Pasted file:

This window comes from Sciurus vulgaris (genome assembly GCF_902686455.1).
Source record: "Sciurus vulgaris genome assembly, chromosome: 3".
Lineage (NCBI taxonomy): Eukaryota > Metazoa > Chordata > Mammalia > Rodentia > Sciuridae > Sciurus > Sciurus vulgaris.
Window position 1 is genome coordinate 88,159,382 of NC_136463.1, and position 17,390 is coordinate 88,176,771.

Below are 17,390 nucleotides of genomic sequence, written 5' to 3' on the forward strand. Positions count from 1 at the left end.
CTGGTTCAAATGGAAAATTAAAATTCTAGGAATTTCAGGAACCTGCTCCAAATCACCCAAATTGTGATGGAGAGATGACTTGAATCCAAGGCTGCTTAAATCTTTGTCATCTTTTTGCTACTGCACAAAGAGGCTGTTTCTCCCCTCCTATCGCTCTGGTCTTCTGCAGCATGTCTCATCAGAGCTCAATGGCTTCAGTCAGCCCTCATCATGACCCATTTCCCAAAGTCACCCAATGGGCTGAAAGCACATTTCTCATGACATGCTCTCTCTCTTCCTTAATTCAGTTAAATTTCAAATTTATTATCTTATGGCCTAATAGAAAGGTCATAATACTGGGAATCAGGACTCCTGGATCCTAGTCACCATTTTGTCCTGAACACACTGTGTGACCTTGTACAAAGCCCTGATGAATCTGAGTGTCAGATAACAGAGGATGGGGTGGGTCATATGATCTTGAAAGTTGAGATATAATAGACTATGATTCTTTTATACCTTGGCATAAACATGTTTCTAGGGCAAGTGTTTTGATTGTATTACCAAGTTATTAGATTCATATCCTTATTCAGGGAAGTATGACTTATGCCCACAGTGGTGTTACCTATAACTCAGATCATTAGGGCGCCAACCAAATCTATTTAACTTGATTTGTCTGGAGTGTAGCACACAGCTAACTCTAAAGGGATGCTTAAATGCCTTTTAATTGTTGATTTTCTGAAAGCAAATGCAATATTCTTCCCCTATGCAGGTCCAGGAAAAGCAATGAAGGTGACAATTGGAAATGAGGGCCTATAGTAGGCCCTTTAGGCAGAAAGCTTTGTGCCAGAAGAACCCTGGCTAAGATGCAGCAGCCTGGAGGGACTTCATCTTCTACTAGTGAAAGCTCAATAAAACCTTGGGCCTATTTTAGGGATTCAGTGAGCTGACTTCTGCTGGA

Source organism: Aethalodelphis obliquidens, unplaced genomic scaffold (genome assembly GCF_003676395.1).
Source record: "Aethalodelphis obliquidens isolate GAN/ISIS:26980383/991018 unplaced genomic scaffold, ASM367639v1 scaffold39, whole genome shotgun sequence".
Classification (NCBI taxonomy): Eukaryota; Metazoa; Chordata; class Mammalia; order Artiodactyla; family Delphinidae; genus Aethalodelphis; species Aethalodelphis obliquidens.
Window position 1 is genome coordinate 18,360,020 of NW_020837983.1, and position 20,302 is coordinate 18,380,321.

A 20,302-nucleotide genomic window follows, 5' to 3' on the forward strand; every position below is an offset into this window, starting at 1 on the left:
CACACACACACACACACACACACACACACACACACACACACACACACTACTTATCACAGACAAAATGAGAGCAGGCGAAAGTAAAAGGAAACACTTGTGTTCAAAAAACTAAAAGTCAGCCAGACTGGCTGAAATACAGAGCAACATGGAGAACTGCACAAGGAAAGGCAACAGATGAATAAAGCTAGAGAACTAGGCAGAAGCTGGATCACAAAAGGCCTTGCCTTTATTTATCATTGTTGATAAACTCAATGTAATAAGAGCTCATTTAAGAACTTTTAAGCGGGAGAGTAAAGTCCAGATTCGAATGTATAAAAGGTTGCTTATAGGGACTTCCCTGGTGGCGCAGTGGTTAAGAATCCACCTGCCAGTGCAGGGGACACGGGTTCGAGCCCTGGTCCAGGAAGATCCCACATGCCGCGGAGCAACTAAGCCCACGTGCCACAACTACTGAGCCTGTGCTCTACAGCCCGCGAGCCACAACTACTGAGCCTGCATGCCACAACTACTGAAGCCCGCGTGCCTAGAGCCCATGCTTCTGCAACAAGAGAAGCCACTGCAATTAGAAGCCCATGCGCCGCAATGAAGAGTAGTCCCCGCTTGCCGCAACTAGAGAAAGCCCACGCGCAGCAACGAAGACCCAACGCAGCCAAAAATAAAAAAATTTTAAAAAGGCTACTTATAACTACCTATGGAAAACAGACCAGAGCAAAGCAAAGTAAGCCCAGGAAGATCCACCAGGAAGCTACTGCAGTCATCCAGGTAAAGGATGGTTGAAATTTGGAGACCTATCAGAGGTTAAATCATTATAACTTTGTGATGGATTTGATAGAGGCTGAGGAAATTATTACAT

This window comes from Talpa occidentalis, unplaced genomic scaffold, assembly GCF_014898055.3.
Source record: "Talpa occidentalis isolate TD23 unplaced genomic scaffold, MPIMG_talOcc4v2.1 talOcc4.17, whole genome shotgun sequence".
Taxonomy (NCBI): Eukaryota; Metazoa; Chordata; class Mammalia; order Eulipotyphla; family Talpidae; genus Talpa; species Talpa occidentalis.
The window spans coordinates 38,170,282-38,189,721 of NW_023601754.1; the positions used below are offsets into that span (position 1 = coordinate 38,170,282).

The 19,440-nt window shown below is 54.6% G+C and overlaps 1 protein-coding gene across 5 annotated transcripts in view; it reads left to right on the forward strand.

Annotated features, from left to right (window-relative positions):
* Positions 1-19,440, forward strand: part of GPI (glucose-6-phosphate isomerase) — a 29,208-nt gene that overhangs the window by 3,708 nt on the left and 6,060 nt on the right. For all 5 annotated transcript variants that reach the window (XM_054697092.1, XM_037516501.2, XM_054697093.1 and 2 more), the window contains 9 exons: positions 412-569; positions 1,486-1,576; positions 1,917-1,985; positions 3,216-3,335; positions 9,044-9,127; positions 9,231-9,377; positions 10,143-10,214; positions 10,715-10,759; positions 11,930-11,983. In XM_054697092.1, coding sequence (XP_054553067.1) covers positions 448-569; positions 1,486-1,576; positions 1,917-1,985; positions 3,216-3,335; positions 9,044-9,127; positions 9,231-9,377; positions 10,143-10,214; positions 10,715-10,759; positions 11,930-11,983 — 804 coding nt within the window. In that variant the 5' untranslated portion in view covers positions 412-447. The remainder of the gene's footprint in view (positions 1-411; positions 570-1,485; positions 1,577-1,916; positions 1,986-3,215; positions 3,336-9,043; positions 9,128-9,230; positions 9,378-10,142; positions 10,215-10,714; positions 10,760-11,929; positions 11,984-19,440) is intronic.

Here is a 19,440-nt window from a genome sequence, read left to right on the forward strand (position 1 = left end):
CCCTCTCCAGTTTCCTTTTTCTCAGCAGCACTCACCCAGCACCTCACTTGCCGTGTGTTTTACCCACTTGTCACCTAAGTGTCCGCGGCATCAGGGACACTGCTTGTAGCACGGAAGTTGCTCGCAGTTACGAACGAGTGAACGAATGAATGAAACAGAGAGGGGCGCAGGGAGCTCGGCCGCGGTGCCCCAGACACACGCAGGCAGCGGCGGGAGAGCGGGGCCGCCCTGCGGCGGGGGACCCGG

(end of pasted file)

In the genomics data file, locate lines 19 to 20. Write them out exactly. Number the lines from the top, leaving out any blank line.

* Positions 1-19,440, forward strand: part of GPI (glucose-6-phosphate isomerase) — a 29,208-nt gene that overhangs the window by 3,708 nt on the left and 6,060 nt on the right. For all 5 annotated transcript variants that reach the window (XM_054697092.1, XM_037516501.2, XM_054697093.1 and 2 more), the window contains 9 exons: positions 412-569; positions 1,486-1,576; positions 1,917-1,985; positions 3,216-3,335; positions 9,044-9,127; positions 9,231-9,377; positions 10,143-10,214; positions 10,715-10,759; positions 11,930-11,983. In XM_054697092.1, coding sequence (XP_054553067.1) covers positions 448-569; positions 1,486-1,576; positions 1,917-1,985; positions 3,216-3,335; positions 9,044-9,127; positions 9,231-9,377; positions 10,143-10,214; positions 10,715-10,759; positions 11,930-11,983 — 804 coding nt within the window. In that variant the 5' untranslated portion in view covers positions 412-447. The remainder of the gene's footprint in view (positions 1-411; positions 570-1,485; positions 1,577-1,916; positions 1,986-3,215; positions 3,336-9,043; positions 9,128-9,230; positions 9,378-10,142; positions 10,215-10,714; positions 10,760-11,929; positions 11,984-19,440) is intronic.

Here is a 19,440-nt window from a genome sequence, read left to right on the forward strand (position 1 = left end):